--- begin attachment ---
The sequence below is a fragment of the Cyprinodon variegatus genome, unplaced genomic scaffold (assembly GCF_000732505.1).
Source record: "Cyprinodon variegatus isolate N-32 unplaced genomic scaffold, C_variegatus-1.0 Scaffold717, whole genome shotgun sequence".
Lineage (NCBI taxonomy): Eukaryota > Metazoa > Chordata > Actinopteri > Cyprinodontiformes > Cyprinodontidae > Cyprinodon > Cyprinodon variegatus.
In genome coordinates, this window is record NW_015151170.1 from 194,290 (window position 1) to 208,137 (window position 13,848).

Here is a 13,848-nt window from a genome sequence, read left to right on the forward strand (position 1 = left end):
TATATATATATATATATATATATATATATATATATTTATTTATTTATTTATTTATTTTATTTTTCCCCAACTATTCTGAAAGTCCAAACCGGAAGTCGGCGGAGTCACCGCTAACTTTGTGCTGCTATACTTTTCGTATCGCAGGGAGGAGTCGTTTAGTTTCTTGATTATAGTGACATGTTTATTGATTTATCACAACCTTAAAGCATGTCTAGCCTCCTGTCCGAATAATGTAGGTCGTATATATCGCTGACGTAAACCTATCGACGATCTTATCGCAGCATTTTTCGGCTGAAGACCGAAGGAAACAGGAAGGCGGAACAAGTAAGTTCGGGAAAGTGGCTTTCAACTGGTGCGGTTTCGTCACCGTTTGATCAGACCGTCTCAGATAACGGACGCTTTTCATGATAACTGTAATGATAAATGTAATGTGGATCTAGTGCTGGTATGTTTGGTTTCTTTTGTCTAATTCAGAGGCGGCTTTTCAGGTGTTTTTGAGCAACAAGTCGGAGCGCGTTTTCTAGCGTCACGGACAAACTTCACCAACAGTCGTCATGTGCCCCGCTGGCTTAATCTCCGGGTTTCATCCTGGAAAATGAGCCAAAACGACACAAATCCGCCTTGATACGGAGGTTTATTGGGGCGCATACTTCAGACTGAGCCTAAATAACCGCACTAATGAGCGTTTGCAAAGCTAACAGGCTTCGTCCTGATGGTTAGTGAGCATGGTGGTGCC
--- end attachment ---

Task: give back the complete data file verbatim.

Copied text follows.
The sequence below is a fragment of the Cyprinodon variegatus genome, unplaced genomic scaffold (assembly GCF_000732505.1).
Source record: "Cyprinodon variegatus isolate N-32 unplaced genomic scaffold, C_variegatus-1.0 Scaffold717, whole genome shotgun sequence".
Lineage (NCBI taxonomy): Eukaryota > Metazoa > Chordata > Actinopteri > Cyprinodontiformes > Cyprinodontidae > Cyprinodon > Cyprinodon variegatus.
In genome coordinates, this window is record NW_015151170.1 from 194,290 (window position 1) to 208,137 (window position 13,848).

Here is a 13,848-nt window from a genome sequence, read left to right on the forward strand (position 1 = left end):
TATATATATATATATATATATATATATATATATATTTATTTATTTATTTATTTATTTTATTTTTCCCCAACTATTCTGAAAGTCCAAACCGGAAGTCGGCGGAGTCACCGCTAACTTTGTGCTGCTATACTTTTCGTATCGCAGGGAGGAGTCGTTTAGTTTCTTGATTATAGTGACATGTTTATTGATTTATCACAACCTTAAAGCATGTCTAGCCTCCTGTCCGAATAATGTAGGTCGTATATATCGCTGACGTAAACCTATCGACGATCTTATCGCAGCATTTTTCGGCTGAAGACCGAAGGAAACAGGAAGGCGGAACAAGTAAGTTCGGGAAAGTGGCTTTCAACTGGTGCGGTTTCGTCACCGTTTGATCAGACCGTCTCAGATAACGGACGCTTTTCATGATAACTGTAATGATAAATGTAATGTGGATCTAGTGCTGGTATGTTTGGTTTCTTTTGTCTAATTCAGAGGCGGCTTTTCAGGTGTTTTTGAGCAACAAGTCGGAGCGCGTTTTCTAGCGTCACGGACAAACTTCACCAACAGTCGTCATGTGCCCCGCTGGCTTAATCTCCGGGTTTCATCCTGGAAAATGAGCCAAAACGACACAAATCCGCCTTGATACGGAGGTTTATTGGGGCGCATACTTCAGACTGAGCCTAAATAACCGCACTAATGAGCGTTTGCAAAGCTAACAGGCTTCGTCCTGATGGTTAGTGAGCATGGTGGTGCC